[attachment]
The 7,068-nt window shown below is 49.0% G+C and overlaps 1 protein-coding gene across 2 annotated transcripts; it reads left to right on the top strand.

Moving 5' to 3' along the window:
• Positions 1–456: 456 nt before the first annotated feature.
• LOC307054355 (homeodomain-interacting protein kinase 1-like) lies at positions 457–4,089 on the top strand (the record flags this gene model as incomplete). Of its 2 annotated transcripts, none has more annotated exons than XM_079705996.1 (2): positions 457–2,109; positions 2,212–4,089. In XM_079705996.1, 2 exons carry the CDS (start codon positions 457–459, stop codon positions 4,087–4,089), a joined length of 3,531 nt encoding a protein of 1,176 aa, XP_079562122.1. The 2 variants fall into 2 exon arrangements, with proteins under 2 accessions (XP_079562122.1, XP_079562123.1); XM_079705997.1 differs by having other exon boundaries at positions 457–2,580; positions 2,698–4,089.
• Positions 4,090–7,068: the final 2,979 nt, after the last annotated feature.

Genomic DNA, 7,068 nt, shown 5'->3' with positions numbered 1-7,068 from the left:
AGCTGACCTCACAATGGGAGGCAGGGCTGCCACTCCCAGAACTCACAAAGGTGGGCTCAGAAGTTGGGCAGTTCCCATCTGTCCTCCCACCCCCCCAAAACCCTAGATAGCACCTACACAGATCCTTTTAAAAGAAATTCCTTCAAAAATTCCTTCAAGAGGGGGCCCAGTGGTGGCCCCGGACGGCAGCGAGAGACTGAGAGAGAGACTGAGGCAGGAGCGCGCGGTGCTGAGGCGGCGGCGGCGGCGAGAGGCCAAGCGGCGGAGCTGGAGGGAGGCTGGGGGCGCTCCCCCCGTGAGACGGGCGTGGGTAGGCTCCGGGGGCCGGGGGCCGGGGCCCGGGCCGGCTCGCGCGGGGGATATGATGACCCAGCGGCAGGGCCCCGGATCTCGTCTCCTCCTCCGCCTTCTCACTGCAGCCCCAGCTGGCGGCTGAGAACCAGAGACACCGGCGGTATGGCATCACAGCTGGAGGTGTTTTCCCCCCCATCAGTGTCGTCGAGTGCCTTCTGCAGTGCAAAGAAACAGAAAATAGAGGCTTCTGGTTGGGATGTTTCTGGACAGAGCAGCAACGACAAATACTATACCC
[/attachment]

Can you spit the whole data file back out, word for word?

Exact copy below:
The 7,068-nt window shown below is 49.0% G+C and overlaps 1 protein-coding gene across 2 annotated transcripts; it reads left to right on the top strand.

Moving 5' to 3' along the window:
• Positions 1–456: 456 nt before the first annotated feature.
• LOC307054355 (homeodomain-interacting protein kinase 1-like) lies at positions 457–4,089 on the top strand (the record flags this gene model as incomplete). Of its 2 annotated transcripts, none has more annotated exons than XM_079705996.1 (2): positions 457–2,109; positions 2,212–4,089. In XM_079705996.1, 2 exons carry the CDS (start codon positions 457–459, stop codon positions 4,087–4,089), a joined length of 3,531 nt encoding a protein of 1,176 aa, XP_079562122.1. The 2 variants fall into 2 exon arrangements, with proteins under 2 accessions (XP_079562122.1, XP_079562123.1); XM_079705997.1 differs by having other exon boundaries at positions 457–2,580; positions 2,698–4,089.
• Positions 4,090–7,068: the final 2,979 nt, after the last annotated feature.

Genomic DNA, 7,068 nt, shown 5'->3' with positions numbered 1-7,068 from the left:
AGCTGACCTCACAATGGGAGGCAGGGCTGCCACTCCCAGAACTCACAAAGGTGGGCTCAGAAGTTGGGCAGTTCCCATCTGTCCTCCCACCCCCCCAAAACCCTAGATAGCACCTACACAGATCCTTTTAAAAGAAATTCCTTCAAAAATTCCTTCAAGAGGGGGCCCAGTGGTGGCCCCGGACGGCAGCGAGAGACTGAGAGAGAGACTGAGGCAGGAGCGCGCGGTGCTGAGGCGGCGGCGGCGGCGAGAGGCCAAGCGGCGGAGCTGGAGGGAGGCTGGGGGCGCTCCCCCCGTGAGACGGGCGTGGGTAGGCTCCGGGGGCCGGGGGCCGGGGCCCGGGCCGGCTCGCGCGGGGGATATGATGACCCAGCGGCAGGGCCCCGGATCTCGTCTCCTCCTCCGCCTTCTCACTGCAGCCCCAGCTGGCGGCTGAGAACCAGAGACACCGGCGGTATGGCATCACAGCTGGAGGTGTTTTCCCCCCCATCAGTGTCGTCGAGTGCCTTCTGCAGTGCAAAGAAACAGAAAATAGAGGCTTCTGGTTGGGATGTTTCTGGACAGAGCAGCAACGACAAATACTATACCC